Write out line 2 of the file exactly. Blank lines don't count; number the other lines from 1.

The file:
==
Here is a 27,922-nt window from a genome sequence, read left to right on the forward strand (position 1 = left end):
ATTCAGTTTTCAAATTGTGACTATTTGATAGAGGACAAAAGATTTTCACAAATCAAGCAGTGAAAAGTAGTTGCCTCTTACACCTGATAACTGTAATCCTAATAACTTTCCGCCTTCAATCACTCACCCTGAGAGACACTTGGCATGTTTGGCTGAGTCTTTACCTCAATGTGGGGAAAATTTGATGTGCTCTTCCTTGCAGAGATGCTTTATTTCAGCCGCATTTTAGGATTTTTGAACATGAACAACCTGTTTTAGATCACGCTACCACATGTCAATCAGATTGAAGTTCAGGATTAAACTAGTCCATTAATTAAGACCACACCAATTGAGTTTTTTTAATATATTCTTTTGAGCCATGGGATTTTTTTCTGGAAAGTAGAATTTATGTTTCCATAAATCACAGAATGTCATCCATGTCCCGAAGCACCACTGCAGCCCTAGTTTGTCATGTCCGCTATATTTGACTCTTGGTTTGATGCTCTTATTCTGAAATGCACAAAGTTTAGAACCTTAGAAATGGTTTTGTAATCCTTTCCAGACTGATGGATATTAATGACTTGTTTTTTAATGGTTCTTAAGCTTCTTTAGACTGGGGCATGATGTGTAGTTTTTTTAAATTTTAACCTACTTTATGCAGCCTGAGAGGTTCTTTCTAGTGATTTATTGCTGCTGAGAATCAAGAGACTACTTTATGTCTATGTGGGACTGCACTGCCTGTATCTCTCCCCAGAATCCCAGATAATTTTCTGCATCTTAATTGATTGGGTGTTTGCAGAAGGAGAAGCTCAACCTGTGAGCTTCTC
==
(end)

ATTCAGTTTTCAAATTGTGACTATTTGATAGAGGACAAAAGATTTTCACAAATCAAGCAGTGAAAAGTAGTTGCCTCTTACACCTGATAACTGTAATCCTAATAACTTTCCGCCTTCAATCACTCACCCTGAGAGACACTTGGCATGTTTGGCTGAGTCTTTACCTCAATGTGGGGAAAATTTGATGTGCTCTTCCTTGCAGAGATGCTTTATTTCAGCCGCATTTTAGGATTTTTGAACATGAACAACCTGTTTTAGATCACGCTACCACATGTCAATCAGATTGAAGTTCAGGATTAAACTAGTCCATTAATTAAGACCACACCAATTGAGTTTTTTTAATATATTCTTTTGAGCCATGGGATTTTTTTCTGGAAAGTAGAATTTATGTTTCCATAAATCACAGAATGTCATCCATGTCCCGAAGCACCACTGCAGCCCTAGTTTGTCATGTCCGCTATATTTGACTCTTGGTTTGATGCTCTTATTCTGAAATGCACAAAGTTTAGAACCTTAGAAATGGTTTTGTAATCCTTTCCAGACTGATGGATATTAATGACTTGTTTTTTAATGGTTCTTAAGCTTCTTTAGACTGGGGCATGATGTGTAGTTTTTTTAAATTTTAACCTACTTTATGCAGCCTGAGAGGTTCTTTCTAGTGATTTATTGCTGCTGAGAATCAAGAGACTACTTTATGTCTATGTGGGACTGCACTGCCTGTATCTCTCCCCAGAATCCCAGATAATTTTCTGCATCTTAATTGATTGGGTGTTTGCAGAAGGAGAAGCTCAACCTGTGAGCTTCTC